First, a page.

The revival of jrpgs

#41ArsenicSteelPosted 2/1/2013 8:20:45 AM
badboy posted...
Atlus and NIS release mediocre titles 90% of the time, or games that only appeal to their own tiny fanbase. There were, however, many good JRPGs on handheld platforms last gen by other companies like Level-5 itself (Dragon Quest IX).


Sturgeon's Law. There's no sense in just saying that 10% of Atlus or NIS games are extremely good when the really good products in any medium happen in low percentage with a large amount of mediocre or worse titles.

Stop acting like JRPGs need to make blockbuster after blockbuster in order not be seen as a dead area of gaming.
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A heretic among heretics.
#42Grey_TygrePosted 2/1/2013 8:32:40 AM
I dunno if I counted Fire Emblem as a JRPG in my head, though it surely fits the genre. For me it was always like.. really fancy chess. Ahem.

That and I divide tactics style RPGs (Tactics Ogre, Final Fantasy Tactics, Front Mission 3, Kartia etc.) into a distinct genre in my mind, where more traditional JRPGs (Final Fantasy [Number Here], Dragon Warrior/Quest, SaGa [Whatever Word], Persona, Xenogears, Wild ARMs etc.) into another.

Then there're Action RPGs (Dragonview, Threads of Fate, Muramasa: the Demon Blade, Odin Sphere etc.) that are further sectioned off.

Plus Simulation RPGs (Rune Factory, Pokemon, Digimon, Monster Seed, Monster Rancher etc.) get their own group...

But they're all RPGs and for the most part JRPGs. This generation's been lacking them yes, but weren't Infinite Undiscovery, The Last Remnant, Tales of Symphonia II and Resonance of Fate all JRPGs that got ported over?

Still, this one rocks and I definitely do love it. :D Hopefully we see more and more!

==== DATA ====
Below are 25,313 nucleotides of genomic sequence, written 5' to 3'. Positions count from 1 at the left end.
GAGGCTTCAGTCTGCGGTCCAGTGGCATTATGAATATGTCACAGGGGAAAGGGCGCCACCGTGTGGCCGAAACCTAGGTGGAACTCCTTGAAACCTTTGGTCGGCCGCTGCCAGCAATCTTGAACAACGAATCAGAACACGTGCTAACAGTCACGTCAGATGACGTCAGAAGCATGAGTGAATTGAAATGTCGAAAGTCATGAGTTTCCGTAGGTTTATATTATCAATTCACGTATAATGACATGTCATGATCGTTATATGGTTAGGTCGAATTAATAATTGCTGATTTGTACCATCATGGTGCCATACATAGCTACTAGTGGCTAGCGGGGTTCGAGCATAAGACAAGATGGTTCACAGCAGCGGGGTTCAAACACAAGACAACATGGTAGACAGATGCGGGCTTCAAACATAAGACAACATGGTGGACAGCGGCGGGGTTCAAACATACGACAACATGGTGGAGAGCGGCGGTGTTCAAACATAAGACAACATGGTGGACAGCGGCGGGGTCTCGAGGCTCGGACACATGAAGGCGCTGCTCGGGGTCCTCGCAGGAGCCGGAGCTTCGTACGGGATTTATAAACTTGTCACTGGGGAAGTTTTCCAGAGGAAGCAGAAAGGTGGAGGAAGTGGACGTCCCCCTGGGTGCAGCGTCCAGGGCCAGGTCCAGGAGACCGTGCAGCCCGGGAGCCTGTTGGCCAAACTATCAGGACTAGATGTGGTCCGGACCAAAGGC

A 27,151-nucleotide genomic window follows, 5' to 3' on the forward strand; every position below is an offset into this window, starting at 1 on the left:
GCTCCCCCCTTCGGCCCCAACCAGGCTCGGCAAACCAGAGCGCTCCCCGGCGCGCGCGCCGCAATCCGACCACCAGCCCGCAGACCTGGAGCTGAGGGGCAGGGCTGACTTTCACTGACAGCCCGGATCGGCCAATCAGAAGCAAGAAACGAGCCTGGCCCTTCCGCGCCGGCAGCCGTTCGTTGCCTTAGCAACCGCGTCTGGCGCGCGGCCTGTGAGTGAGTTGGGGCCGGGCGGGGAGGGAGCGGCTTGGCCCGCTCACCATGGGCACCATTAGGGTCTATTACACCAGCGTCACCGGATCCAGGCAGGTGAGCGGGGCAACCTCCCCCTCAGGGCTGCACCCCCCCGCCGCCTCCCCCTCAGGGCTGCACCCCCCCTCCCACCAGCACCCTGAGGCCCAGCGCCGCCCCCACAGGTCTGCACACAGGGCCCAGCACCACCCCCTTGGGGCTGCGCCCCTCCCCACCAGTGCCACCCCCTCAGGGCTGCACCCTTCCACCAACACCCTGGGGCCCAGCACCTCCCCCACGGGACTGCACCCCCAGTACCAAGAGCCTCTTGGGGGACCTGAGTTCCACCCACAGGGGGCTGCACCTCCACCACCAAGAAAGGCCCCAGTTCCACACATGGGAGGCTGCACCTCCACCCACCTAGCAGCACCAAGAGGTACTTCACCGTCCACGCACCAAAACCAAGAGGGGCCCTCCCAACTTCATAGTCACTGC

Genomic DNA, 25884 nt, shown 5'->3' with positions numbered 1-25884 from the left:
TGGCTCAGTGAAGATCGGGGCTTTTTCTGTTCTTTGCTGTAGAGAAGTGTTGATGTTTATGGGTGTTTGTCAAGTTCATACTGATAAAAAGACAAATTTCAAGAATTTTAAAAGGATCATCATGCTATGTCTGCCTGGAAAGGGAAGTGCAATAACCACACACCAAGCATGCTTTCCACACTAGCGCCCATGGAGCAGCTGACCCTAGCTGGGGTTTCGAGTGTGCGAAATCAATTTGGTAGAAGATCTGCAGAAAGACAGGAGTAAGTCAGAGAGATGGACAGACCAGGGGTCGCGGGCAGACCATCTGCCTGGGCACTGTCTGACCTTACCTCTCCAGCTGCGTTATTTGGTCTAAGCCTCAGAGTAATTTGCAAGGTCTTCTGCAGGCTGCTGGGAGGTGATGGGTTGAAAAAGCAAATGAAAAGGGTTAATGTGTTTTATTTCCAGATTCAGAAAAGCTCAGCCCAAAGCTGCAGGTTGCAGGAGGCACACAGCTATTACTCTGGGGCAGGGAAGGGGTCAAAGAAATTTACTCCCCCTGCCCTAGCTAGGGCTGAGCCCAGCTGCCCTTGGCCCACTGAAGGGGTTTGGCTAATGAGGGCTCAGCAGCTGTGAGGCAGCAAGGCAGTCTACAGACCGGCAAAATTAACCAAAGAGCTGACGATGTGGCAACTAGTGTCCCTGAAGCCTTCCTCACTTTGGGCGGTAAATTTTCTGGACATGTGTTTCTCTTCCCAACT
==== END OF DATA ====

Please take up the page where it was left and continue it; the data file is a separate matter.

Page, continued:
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#43ArsenicSteelPosted 2/1/2013 8:37:26 AM(edited)
The J in JRPG stands for country of origin and has no specific style, theme, or genre qualifiers other than that. It is not shorthand for combat style.

An ARPG(genre) that is made in Japan would still be a JRPG just as easily as any other RPG made in Japan.

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A heretic among heretics.
#44Grey_TygrePosted 2/1/2013 8:42:57 AM
Oh I'm aware of -that-. It just doesn't translate in a way that makes me list all possible RPGs that came outta Japan when someone asks me about/for one.
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3DS FC is 4081-5496-3902
#45MetalKeiyaPosted 2/1/2013 8:44:15 AM
badboy posted...
Atlus and NIS release mediocre titles 90% of the time, or games that only appeal to their own tiny fanbase. There were, however, many good JRPGs on handheld platforms last gen by other companies like Level-5 itself (Dragon Quest IX).


JRPG's are in and of itself a niche genre, especially now that games have become much, much, MUCH more mainstream. Back then, around 10-15 years ago, I'd think perhaps 60-70% of gamers were JRPG players. Due to a new generation of gamers growing up (and an older one, if we're to trust iOS and browser-based gaming), the gaming market has increased more than tenfold, and now that 60-70% rate is now much, much, smaller. In other words, the JRPG audience IS that tiny fanbase you speak of. For a gaming company, it's much more profitable to create a game that can appeal to the mainstream rather than please the JRPG fanbase. It's the reason why critics give awards and accolades to movies that no one watch, but they can make fun/critically insult summer blockbuster movies that move billions. It's the guiding principle behind Resident Evil 5 and 6 (whatever you thought of those 2 games). It's the reason why Square Enix has decided to go with the design choices they had for FFXIII, which was received with mixed reviews.